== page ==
I want to kick off this practice by sharing the whole of my comments done for the Gamasutra article on Digital Collectible Card games (I am sharing my full comments with their blessing).
Article premise – Here is the frame provided for the article:
  • There has been a rise of digital collectible card games for the past couple of years (and a recent acceleration)
  • Specific question – Why is the trend is exploding now (and if I’ve seen a rise in crowdfunded CCG projects, both physical and digital)?
  • Specific question – Do I think this will be a short term fad/bubble, or do I think CCGs have staying power on these platforms?
  • Specific question – What’s the draw for developers and publishers to push so aggressively into this space?
And these are my unabridged comments:

Specifically looking at CCG that were crowdfunded, I think there are very interesting trends that many can learn from. CCG on Kickstarter have done historically incredibly well.

First, you can consider SolForge, a free-to-play CCG that raised $429,000 on Kickstarter in September 2012 ) – when free-to-play games are notoriously difficult to fund on the platform. That in itself was a sign of a real hunger for this type of game at the time.

Then, less than a year later, in June 2013, you have Hex that managed to raise more than $2.2m , again on a free-to-play promise, using the Magic the Gathering nostalgia (or enthusiasm as Magic is still around I guess) as well as the promise of an MMO experience alongside the card game elements.

[For reference, the two campaigns mentioned]

 

Kickstarter has always been a good place to get interest for games in an under served niche. At the moment, I think the niche is no longer under served, Hearthstone has taken care of this. The way I look at it is the way the Fable Fortune Kickstarter campaign went – it had a very strong IP behind it, it had excellent media coverage and reach, but it didn’t transform into a home run, far from it. Before it got cancelled, the campaigned had raised £58k ($76k ) in 20 days. That’s a lot less than SolForge did, and I don’t believe this is due to crowdfunding being past its prime. There are still many projects funded every month. Fable Fortune was unfortunate to be in a segment where there doesn’t seem to be an unfulfilled promise. The fact that the Fable brand is not particularly associated with this type of gameplay didn’t help, but I am certain than had it been released prior to Hearthstone, it would have found an audience.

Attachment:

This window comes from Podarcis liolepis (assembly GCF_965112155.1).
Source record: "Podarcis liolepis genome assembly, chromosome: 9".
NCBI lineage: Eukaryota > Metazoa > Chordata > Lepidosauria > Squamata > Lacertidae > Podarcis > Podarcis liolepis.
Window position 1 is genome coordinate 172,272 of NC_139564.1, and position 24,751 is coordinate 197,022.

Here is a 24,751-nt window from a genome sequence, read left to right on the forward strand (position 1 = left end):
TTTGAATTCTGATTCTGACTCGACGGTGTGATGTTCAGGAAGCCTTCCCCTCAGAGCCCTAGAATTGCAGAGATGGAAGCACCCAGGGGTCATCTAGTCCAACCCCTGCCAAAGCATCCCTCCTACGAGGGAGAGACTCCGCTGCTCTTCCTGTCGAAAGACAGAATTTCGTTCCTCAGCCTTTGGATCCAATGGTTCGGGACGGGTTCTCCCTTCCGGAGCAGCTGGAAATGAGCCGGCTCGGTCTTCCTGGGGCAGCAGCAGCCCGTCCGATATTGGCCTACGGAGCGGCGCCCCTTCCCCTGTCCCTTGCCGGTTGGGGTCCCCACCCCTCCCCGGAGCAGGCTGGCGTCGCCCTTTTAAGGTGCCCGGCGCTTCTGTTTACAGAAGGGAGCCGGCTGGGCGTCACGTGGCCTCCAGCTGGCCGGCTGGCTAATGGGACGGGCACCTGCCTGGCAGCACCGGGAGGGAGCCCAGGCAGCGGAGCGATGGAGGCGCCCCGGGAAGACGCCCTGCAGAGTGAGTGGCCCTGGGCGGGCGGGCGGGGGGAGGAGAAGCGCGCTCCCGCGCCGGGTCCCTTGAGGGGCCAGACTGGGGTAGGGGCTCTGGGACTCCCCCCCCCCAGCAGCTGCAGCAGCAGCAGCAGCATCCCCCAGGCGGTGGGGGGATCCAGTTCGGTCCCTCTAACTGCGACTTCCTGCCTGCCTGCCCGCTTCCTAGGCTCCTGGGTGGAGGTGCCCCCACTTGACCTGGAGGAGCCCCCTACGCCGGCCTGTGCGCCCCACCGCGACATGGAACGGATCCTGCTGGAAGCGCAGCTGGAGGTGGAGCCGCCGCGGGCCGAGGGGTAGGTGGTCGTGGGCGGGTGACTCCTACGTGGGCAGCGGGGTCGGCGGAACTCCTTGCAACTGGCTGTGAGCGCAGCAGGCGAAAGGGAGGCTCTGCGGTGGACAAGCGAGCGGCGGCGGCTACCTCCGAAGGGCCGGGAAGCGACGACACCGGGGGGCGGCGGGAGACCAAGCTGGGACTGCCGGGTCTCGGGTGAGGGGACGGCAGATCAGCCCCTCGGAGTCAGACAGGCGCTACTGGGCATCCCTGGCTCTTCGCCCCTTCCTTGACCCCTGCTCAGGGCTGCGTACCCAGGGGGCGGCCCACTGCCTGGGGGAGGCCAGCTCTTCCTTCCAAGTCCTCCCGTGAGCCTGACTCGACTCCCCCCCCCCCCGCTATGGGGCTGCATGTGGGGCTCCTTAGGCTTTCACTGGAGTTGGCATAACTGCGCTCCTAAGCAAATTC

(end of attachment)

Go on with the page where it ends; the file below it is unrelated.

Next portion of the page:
That’s the risk I see in the current CCG craze – like when WOW released and brought the MMO genre to the forefront, I am afraid that the actual demand for this type of game is mostly fulfilled by Hearthstone. I personally am not very fond of it, and find Magic more appealing, but Magic, while having a dedicated audience, has always had a weak presence on the digital front – Hearthstone is showing the potential that was untapped (and yes, hearthstone is also a much more accessible game, widening even further the reach it has and its audience).

CCGs will stay, and I think there are room for multiple titles that will garner more diversity than in the MMO genres for instance, but we are not in a space where there will be a lot of titles either. I think like in the MOBA space, you will have 3 to 4 strong titles doing very well, half a dozen being profitable and having a sustainable presence, but beyond that, I have a hard time seeing this being a genre that has slew of new titles cycling every year.

I see the draw for publishers and studios – these games are less costly to put together initially, with the promise of very high returns, but there are also very dependent on building a sustainable audience. To anyone keen on tackling this kind of game, I would encourage them to look at the waves of CCGs that sprung from the Magic the Gathering success back in the 90s, and to consider how many (or how few) of them have actually had any enduring existence.